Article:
b. Should certain official institutional structures be replaced or shadowed by others composed of representatives of a particular generation, like the children’s and young people’s municipal council mentioned earlier, which could later be made official?

c. Should “committees for the third and fourth ages” independent of those which deal with the social and cultural issues affecting this population group be set up to play a role similar to the children’s and young people’s council mentioned in question b?

d. Whether or not the above suggestion is taken up, in view of the need for co-operation between young and old, would it not be more appropriate to set up an intergenerational committee capable of proposing, developing and implementing projects, as well preventing and dealing with intergenerational conflicts?

e. To make the discussion and examination of intergenerational issues as democratic as possible – While remaining within a general policy framework decided by the municipal council – should the intergenerational committee not be composed of representatives of the municipal council and representatives of the generations, either appointed or elected?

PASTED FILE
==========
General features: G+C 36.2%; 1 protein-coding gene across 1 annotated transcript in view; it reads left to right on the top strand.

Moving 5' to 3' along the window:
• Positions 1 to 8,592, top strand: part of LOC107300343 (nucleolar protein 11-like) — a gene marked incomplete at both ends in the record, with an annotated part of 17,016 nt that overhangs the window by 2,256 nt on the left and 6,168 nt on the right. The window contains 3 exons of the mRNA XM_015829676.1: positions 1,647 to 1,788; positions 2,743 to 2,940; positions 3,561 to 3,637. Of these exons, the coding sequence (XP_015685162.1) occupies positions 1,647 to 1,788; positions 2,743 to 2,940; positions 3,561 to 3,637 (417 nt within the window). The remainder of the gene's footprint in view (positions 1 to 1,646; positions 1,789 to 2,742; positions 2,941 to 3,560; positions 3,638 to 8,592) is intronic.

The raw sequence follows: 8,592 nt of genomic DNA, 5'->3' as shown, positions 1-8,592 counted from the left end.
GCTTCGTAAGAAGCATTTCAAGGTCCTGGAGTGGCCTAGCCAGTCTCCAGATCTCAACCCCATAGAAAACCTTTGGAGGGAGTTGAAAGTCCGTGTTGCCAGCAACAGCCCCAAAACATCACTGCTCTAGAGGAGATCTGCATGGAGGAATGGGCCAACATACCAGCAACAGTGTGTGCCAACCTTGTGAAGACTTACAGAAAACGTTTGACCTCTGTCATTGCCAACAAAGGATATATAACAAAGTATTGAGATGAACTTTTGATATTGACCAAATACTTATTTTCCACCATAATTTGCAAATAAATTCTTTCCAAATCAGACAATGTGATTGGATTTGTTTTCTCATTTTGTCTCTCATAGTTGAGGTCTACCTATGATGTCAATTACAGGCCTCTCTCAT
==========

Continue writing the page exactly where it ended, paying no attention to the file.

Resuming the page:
f. Could a similar democratic effect as the above be achieved by having the councillor(s) responsible for the young and the elderly chair the relevant committees, individually or collectively, without the right to vote, when the municipal council is not otherwise represented, to act as guarantors of the policy approved by the municipal council?

g. Should certain major intergenerational issues be dealt with by the various committees which would then report to the intergenerational committee, or should the intergenerational committee be responsible for studying such issues and ask the other relevant committees for their opinion?